Thu, 01 October, 2020
Prediction of fatigue limit of additive manufactured materials
What is the background to this PhD topic?
In fatigue design, it is important to know the fatigue limit of the material to be used to avoid fatigue failure.
For conventional metallic materials, with or without cracks, the Kitagawa-Takahashi diagram is often used to predict the fatigue limit. The stress range corresponding to no crack growth increases with decreasing crack size according to linear elastic fracture mechanics until crack size approaches a critical value below which the growth rates of small fatigue cracks cannot be correlated with the stress intensity factor range. There are several existing models predicting the fatigue limit of small cracks.
Gap in additive manufacturing process
Additive manufactured (AM) materials often contain manufacturing defects such as gas porosity, lack of fusion, inclusions and micro-cracking. Their fatigue behaviour is often found to be different from that of conventional metallic materials due to their heterogeneous microstructure characteristics and manufacturing defects of various types and sizes. Therefore, the models developed for predicting fatigue limit of conventional metallic materials may not be suitable for the AM materials.
This study will contribute to developing models to predict the fatigue limit of AM materials with manufacturing defects and to characterise small crack behaviour in these materials.
Numerical modelling expertise
The study will involve both numerical modelling and fracture mechanics analysis to develop solutions of stress intensity factor for typical defects seen in AM materials. They are often not planar defects and are of different shapes. Models will be developed to characterise the behaviour of small cracks, including threshold crack growth, in AM materials. In addition to collecting relevant fatigue data of AM materials from the literature, fatigue tests will be performed to verify the model proposed.
PhD funding information
About the Lloyd's Register Foundation Sponsorship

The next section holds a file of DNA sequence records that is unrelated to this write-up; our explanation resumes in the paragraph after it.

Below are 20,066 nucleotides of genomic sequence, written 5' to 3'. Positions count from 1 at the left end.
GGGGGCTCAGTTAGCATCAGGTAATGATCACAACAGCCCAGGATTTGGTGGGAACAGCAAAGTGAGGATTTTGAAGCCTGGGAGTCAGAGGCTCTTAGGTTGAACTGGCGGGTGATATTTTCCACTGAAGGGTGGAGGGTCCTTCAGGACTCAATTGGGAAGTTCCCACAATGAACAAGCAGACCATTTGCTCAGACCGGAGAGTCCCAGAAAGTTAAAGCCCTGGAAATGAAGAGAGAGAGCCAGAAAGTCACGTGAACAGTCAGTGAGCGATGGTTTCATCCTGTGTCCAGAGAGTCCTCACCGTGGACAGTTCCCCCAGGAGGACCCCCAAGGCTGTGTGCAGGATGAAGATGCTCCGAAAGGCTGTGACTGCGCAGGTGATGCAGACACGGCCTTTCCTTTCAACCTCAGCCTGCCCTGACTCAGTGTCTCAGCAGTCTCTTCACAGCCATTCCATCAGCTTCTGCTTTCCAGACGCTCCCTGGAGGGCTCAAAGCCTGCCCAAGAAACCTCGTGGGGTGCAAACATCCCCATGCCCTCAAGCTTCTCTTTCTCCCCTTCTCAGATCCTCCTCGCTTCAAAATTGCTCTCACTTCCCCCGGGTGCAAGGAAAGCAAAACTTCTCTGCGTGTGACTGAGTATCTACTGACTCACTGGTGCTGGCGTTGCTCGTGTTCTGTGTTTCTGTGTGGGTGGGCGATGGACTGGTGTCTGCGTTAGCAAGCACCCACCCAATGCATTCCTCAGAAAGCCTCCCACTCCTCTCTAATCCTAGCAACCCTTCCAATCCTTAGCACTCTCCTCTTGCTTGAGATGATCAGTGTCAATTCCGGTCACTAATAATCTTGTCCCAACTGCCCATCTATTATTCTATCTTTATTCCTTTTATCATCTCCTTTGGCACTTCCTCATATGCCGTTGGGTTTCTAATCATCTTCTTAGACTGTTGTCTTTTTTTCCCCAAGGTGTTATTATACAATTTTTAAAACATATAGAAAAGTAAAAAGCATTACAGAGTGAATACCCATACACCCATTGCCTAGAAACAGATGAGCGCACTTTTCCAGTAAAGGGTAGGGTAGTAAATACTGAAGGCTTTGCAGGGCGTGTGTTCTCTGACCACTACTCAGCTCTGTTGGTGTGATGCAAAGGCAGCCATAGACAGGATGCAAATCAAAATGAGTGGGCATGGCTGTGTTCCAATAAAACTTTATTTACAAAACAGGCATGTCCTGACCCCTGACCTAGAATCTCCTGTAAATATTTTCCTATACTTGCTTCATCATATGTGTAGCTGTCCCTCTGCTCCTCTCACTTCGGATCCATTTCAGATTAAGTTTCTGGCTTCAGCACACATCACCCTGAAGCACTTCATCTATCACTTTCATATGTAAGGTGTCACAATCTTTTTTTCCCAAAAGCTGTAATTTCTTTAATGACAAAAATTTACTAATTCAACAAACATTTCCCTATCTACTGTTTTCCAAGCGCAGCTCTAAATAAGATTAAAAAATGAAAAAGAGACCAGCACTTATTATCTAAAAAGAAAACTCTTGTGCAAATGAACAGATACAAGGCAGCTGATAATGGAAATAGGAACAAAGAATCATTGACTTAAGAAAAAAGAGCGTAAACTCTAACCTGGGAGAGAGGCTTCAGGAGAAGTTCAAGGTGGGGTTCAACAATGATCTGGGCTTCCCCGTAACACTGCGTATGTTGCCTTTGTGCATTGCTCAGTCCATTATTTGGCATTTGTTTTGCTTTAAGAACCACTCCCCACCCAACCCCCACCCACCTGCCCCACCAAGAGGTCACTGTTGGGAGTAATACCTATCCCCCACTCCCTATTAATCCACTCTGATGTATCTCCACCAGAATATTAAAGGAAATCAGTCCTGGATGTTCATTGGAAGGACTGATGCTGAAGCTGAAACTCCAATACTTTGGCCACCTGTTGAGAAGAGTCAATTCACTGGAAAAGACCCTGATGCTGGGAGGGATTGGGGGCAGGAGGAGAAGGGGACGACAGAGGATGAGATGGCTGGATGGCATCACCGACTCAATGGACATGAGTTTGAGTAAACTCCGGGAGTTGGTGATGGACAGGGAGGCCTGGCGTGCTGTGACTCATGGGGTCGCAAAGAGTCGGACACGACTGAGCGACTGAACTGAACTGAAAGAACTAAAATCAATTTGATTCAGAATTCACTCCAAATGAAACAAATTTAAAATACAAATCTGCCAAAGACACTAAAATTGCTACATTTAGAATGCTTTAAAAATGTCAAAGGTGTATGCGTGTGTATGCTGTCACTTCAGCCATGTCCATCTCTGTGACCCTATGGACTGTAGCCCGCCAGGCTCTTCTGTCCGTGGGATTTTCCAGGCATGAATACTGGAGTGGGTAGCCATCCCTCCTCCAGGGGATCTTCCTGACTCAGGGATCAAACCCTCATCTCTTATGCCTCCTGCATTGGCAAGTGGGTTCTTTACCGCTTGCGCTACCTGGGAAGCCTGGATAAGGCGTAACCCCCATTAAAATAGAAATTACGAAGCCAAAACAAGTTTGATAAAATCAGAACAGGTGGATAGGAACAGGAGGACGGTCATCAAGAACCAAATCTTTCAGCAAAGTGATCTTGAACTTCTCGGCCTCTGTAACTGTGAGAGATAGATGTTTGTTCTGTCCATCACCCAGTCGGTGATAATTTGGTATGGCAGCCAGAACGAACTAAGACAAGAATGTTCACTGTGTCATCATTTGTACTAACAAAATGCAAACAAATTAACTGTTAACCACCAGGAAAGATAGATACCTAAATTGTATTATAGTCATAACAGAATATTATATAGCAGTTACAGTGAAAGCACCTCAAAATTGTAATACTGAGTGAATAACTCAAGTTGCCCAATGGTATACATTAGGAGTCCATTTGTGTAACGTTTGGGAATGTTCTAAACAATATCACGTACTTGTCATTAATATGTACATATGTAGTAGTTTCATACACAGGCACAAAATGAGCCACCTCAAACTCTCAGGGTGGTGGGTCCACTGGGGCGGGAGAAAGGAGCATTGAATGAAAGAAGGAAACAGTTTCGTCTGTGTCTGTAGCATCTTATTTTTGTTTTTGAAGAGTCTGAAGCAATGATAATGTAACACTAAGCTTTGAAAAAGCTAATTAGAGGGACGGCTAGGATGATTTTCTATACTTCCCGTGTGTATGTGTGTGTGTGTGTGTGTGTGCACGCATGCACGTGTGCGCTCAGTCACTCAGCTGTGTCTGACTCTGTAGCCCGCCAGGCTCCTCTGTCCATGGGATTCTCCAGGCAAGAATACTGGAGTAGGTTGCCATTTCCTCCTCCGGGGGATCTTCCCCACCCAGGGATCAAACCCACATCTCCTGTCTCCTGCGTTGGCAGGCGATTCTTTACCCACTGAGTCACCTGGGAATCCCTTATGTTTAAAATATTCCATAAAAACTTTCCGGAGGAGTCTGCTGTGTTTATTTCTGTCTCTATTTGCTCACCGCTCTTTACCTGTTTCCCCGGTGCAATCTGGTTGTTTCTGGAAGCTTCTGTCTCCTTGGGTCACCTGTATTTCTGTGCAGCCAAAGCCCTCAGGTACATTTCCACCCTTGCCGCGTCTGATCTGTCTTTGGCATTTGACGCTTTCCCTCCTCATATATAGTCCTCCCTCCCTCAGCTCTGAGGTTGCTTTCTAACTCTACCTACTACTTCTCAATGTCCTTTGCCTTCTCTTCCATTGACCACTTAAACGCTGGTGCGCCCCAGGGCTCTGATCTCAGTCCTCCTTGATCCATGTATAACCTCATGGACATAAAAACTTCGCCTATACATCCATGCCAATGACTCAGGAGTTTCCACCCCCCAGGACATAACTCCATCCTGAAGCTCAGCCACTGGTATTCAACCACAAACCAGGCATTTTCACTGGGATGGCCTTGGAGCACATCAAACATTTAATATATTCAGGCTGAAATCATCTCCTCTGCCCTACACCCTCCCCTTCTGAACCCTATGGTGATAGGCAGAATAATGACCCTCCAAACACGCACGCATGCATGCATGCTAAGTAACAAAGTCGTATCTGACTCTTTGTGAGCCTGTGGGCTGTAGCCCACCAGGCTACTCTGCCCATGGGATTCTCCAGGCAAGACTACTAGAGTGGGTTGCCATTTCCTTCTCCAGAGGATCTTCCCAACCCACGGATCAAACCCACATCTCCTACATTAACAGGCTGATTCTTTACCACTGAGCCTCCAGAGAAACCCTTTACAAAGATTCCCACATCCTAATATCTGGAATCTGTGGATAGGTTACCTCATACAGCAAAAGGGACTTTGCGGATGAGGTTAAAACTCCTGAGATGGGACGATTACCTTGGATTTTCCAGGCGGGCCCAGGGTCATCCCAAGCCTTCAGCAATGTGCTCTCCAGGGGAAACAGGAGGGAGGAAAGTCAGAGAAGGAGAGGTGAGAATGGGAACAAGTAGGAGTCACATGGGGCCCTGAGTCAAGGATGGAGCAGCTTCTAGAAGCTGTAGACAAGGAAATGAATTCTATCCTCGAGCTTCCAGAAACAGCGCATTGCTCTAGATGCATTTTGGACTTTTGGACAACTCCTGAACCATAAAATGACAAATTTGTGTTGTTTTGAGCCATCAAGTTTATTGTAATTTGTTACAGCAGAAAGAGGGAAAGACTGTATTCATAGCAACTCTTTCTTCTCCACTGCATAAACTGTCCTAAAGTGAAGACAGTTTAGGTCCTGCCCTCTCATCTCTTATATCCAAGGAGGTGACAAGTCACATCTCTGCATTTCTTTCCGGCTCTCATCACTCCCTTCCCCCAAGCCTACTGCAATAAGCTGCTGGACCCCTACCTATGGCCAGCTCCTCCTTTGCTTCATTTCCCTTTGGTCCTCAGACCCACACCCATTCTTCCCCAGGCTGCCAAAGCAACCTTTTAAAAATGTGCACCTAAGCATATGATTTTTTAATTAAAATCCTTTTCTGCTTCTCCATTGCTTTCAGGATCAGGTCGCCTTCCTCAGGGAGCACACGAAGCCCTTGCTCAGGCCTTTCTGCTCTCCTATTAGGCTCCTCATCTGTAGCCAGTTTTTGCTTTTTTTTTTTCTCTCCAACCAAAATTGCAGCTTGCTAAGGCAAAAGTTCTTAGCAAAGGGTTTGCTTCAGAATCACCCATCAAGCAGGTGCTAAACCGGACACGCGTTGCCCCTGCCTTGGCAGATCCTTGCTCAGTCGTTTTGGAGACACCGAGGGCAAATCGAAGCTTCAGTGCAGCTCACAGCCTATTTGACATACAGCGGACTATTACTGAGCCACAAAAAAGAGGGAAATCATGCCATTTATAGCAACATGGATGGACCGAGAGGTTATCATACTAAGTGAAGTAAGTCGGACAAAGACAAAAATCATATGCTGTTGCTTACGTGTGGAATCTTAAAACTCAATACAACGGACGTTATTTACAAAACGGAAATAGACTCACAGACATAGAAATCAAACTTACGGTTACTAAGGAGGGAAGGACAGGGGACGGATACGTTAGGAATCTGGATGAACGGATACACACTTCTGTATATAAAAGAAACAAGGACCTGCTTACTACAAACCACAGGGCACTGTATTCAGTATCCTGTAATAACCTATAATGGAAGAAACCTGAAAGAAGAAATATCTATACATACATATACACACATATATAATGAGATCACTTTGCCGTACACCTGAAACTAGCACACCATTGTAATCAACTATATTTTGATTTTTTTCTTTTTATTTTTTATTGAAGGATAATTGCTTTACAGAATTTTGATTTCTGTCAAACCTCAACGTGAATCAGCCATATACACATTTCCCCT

The Lloyd’s Register Foundation funds the advancement of engineer-related education and research and supports work that enhances the safety of life at sea, on land and in the air because lives matter. Lloyd’s Register Foundation is partly funded by the profits of their trading arm Lloyd’s Register Group Limited, a global engineering, technical and business services organisation.
Fully-funded for UK & EU students, partial funding for overseas students
This project is funded by Lloyds Register Foundation, TWI and Coventry University. The studentship will provide a successful Home/EU student with a stipend of £16k/year and will cover the cost of tuition fees. Non-EU students are also welcome to apply, the full studentship will be provided for this project to cover the stipend and tuition fees, subject to availability.
NSIRC and TWI Ltd
NSIRC is a state-of-the-art postgraduate engineering facility established and managed by structural integrity specialist TWI, an internationally renowned research and technology organisation, who's members include Rolls-Royce, BAE Systems, Aramco, BMW and many more.
NSIRC works with, top UK and International Universities and several leading industrial partners to deliver cutting edge research and train highly qualified personnel.
A PhD awarded by Coventry University
Coventry University has been shortlisted for UK University of the Year in the Time and Sunday Times Good University Guide 2021.
Their research in Materials Engineering and Structural Integrity builds on our historical research strengths at Coventry and adds new research teams through investment and growth. The university is also a part of the newly established University Research Institute for Future Transport and Cities.
Coventry aims to be the research partner of choice for key industry sectors including manufacturing, aerospace, and energy. They bring value to our partners by adding effecting knowledge transfer, generating intellectual property and fostering new technologies.
The specialities of Coventry University
- Advanced experimentation
- Residual Stress Analysis
- Structural Integrity
Key research themes include:
- Advanced analytical, modelling, and experimentation methods
- Materials, mechanics and measurement
- Non-destructive evaluation, material anomaly detection using evolutionary computing techniques
- Residual stress measurement and stress engineering
- Structural integrity methods for new materials made by advanced manufacturing processes
Entry and candidate requirements
Candidates should have a relevant degree at 2.1 minimum or an equivalent overseas degree in engineering or materials science.
Candidates with suitable work experience and strong capacity in numerical modelling and experimental skills are particularly welcome to apply.
Overseas applicants should also submit IELTS results (minimum 7.0) if applicable.
Any questions or enquiries
If you have any questions that you like to ask us about any aspect of this PhD from funding to application, travel, visa etc, please email email@example.com
Other pages that related to this one...